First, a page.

Success in the Barter Economy

My poet readers will agree that the barter system is one of our primary business transactions: we publish a poem, we get a copy of the journal; we publish a book, we get some free copies in lieu of an advance; we want to buy someone else’s book, we offer to trade our own.

Although I do plunk down a good chunk of coin on book purchases, I prefer to barter for them for two reasons: first, my books do no good sitting on a shelf in my living room. I’d rather they be out in the world, in someone’s hands–even if that means they’re likely to end up on the shelf in a second-hand bookstore. Secondly, I know that the majority of my readers are other poets, and the best way to get to know other poets, as well as to stay current with what’s happening, is to get and read as many books as possible.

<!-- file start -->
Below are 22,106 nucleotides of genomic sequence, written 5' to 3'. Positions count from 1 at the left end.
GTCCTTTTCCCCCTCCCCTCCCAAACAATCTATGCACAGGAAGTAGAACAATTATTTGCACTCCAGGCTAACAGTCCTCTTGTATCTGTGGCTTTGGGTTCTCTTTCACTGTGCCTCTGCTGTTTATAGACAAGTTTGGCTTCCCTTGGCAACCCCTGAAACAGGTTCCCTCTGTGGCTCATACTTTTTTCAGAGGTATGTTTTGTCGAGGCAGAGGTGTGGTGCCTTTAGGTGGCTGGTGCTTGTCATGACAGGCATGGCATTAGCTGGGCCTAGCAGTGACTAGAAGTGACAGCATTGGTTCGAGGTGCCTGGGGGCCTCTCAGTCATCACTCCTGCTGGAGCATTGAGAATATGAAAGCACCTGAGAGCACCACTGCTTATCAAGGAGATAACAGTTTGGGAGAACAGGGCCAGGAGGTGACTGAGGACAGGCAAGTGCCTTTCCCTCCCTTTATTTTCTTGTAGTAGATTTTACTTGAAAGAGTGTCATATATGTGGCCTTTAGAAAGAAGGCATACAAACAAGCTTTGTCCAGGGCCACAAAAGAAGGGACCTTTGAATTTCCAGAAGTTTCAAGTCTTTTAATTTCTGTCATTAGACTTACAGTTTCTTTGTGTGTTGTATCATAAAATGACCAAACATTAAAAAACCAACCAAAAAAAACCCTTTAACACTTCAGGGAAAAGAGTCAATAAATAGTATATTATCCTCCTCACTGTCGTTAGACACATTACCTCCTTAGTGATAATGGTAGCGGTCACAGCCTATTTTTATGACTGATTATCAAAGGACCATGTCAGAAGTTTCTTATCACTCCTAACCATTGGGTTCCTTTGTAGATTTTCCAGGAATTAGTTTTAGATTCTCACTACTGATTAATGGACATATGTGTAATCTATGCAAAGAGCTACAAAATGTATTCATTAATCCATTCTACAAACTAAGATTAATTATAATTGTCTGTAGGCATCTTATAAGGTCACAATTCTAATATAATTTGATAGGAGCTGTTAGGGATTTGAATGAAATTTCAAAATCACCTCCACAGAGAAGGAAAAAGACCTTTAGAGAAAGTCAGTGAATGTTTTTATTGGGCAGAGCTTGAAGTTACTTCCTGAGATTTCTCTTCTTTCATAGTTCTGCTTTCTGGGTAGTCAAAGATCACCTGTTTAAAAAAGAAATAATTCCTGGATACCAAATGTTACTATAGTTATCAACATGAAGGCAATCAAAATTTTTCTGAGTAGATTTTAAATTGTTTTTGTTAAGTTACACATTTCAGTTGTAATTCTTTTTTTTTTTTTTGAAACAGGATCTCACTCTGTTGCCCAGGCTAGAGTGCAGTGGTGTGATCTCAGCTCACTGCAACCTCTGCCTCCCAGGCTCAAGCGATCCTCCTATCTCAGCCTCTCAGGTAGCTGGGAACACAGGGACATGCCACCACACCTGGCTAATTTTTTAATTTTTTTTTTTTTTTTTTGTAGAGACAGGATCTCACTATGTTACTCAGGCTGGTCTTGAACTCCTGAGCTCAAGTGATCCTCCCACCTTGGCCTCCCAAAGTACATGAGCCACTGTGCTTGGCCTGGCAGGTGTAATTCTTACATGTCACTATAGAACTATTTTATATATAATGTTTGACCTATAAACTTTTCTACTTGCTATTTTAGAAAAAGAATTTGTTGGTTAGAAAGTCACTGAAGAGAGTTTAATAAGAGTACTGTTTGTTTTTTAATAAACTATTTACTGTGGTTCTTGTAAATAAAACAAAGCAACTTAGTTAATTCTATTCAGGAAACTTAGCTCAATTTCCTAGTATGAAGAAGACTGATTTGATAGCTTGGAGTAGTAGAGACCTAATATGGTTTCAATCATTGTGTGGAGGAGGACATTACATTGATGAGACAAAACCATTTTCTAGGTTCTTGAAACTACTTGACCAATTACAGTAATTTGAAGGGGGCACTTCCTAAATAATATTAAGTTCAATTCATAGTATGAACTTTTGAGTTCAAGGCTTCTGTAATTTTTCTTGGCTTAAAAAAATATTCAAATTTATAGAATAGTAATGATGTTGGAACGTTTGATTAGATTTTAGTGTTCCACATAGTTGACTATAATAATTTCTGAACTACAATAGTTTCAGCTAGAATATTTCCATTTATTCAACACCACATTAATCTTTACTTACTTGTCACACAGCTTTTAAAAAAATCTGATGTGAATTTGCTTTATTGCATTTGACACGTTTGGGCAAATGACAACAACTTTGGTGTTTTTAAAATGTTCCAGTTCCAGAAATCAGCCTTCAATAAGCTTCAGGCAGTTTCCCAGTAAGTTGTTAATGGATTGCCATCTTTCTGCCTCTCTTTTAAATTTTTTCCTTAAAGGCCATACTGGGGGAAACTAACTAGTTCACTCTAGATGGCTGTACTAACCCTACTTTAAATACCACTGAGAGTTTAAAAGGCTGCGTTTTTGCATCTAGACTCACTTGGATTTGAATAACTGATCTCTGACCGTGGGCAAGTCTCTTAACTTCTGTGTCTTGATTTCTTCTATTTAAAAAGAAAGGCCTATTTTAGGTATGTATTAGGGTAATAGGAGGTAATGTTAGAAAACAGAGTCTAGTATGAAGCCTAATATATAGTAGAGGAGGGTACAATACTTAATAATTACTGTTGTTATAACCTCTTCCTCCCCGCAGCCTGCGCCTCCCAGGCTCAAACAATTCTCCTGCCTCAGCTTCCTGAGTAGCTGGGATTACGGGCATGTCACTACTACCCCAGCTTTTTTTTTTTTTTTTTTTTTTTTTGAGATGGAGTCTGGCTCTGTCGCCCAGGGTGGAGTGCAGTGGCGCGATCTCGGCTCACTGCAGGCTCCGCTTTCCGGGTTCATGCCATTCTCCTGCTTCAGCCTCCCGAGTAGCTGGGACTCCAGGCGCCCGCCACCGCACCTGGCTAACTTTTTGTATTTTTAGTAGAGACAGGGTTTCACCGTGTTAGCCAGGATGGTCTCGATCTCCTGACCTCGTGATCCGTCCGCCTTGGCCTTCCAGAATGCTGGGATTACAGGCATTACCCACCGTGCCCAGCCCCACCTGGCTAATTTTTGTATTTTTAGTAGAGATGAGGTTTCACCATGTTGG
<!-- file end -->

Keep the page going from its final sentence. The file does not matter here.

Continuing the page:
I’m grateful to all the writers who’ve swapped books with me over the years. My library has steadily grown and I’ve grown too, courtesy of their work, the worlds they’ve evoked, their turns of phrase.

Recently, I was afforded the opportunity to trade some consulting work for free physical training. OMG! I jumped at it. I’ve always wanted a trainer but I am too cheap to part with the money for it. But it’s easy for my workout routine to pleateau, so I’m eager to get someone else’s expertise into my life in a way that’s meaningful for both of us.

My boyfriend also uses the barter system in his own work, trading haircuts and product for Mona Via, airline tickets, “gourmet” candles, discounts at all sort of places and events. One of his clients even gave him her huge flat screen TV when she had to move out of state. Gave. In thanks for all his great work.

Are you drifting toward the barter system? How’s it working for you? Please do not answer if you are a character from Requiem for a Dream.

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